The Allure of the Seas is four football fields long, weighs 600 tons, is home to an open air “Central Park” and sleeps more than 5,000 passengers. It’s a modern marvel, kind of like Compton himself.

Compton did not swing a club for his four days aboard the ship.

“It’s good for me to get a few days off,” Compton said. “I always play better rested. For me, the big battle isn’t with the swing. It’s with fatigue.”

That’s why R&R with family was so important to Compton. He spent the cruise with his wife, Barbara, their 21-month-old daughter, Petra, and both of the couple’s parents.

Compton’s facing six long days of competition. Though he could have asked for a medical exception to play with a golf cart, he’s going to walk the 108 holes. The challenge, he knows, will come during the second half of the tournament.

“Usually, for a couple days after a tournament, I’m totally wiped out,” Compton said. “The fourth, fifth and sixth rounds, they’ll be hard for me.

“In the back of my mind, I thought about trying to get a cart, but I’m feeling good, and I’ve been doing so well. I want to make it like everyone else.”

Compton takes more than 20 pills a day as part of his heart medications. They have side effects, but he says he’s adjusting to them.

“Erik seems as relaxed and confident as he’s ever been,” says Compton’s mother, Eli.

Back in 2008, Compton missed getting through the second stage of Q-School by a single shot. This was just six months after undergoing his second heart transplant. He said back then that he plays with a more accelerated heart rate than most players.

“I’m riding a wave of playing well,” Compton said of his fall run. “I felt like going to Tour School this time, I was one of the guys who should make it through. In years past, I didn’t look at it like that. I’m up for this challenge.”
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Four top finishers in Japan qualify for The Open

By Associated PressMay 27, 2018, 10:19 am

IBARAKI, Japan – Shota Akiyoshi of Japan shot a 2-under-par 70 on Sunday to win the Mizuno Open and qualify for The 147th Open.

Akiyoshi offset three bogeys with five birdies at the Royal Golf Club in Ibaraki, Japan, to finish 1 under overall and secure his first ever tournament win on the Japan Golf Tour.

Michael Hendry of New Zealand and Japanese golfers Masahiro Kawamura and Masanori Kobayashi were tied for second one stroke off the pace to also qualify for The Open at Carnoustie, Scotland, from July 19-22.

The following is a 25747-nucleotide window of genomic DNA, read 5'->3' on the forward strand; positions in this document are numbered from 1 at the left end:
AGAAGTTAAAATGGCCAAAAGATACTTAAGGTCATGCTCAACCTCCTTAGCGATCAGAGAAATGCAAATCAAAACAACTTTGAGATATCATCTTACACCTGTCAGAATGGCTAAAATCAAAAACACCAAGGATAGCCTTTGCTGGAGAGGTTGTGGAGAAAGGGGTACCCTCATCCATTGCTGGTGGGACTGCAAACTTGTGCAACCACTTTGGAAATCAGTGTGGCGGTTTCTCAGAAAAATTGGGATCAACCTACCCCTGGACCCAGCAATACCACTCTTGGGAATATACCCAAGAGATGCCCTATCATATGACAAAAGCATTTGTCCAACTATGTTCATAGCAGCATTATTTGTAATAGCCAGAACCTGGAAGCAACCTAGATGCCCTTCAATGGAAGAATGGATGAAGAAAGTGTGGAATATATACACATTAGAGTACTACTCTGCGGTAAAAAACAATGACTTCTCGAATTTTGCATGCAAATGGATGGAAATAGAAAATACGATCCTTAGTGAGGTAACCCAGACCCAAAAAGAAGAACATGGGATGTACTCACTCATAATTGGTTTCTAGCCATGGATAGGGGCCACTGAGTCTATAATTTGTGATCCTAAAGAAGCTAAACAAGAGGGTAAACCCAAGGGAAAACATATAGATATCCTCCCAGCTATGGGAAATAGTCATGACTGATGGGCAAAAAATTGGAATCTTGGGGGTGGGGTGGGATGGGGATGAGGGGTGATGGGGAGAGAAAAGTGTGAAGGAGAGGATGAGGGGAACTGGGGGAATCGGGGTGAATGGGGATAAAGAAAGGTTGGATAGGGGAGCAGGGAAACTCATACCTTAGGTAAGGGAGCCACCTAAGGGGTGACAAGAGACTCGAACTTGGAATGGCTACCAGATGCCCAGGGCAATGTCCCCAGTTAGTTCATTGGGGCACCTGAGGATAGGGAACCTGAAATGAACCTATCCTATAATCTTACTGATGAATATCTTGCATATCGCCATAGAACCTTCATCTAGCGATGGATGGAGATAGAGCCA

Hendry, who led the tournament coming into the final round, came close to forcing a playoff with Akiyoshi but dropped a shot with a bogey on the final hole when he needed a par to draw level.

Hendry will make his second appearance at The Open after qualifying at the Mizuno Open for the second year in a row.

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Lewis hopes to win at Volvik with baby on the way

By Randall MellMay 27, 2018, 12:55 am

Stacy Lewis was listening to more than her caddie on her march up the leaderboard Saturday at the Volvik Championship.

Pregnant with her first child, she is listening to her body in a new way these days.

And she could hear a message coming through loud and clear toward the end of her round at Travis Point Country Club in Ann Arbor, Mich.

“The little one was telling me it’s dinnertime,” Lewis said.

Lewis birdied five of the last six holes to shoot 5-under-par 67 and move into position to make a Sunday run at winning her 13th LPGA title. She is two shots behind the leader, Minjee Lee, whose 68 moved her to 12 under overall.

Sunday has the makings of a free for all with 10 players within three shots of the lead.

Full-field scores from the LPGA Volvik Championship

Lewis, 33, is four months pregnant, with her due date Nov. 3. She’s expecting to play just a few more times before putting the clubs away to get ready for the birth. She said she’s likely to make the Marathon Classic in mid-July her last start of the season before returning next year.

Of course, Lewis would relish winning with child.

“I don’t care what limitations I have or what is going on with my body, I want to give myself a chance to win,” she told at the Kingsmill Championship last week.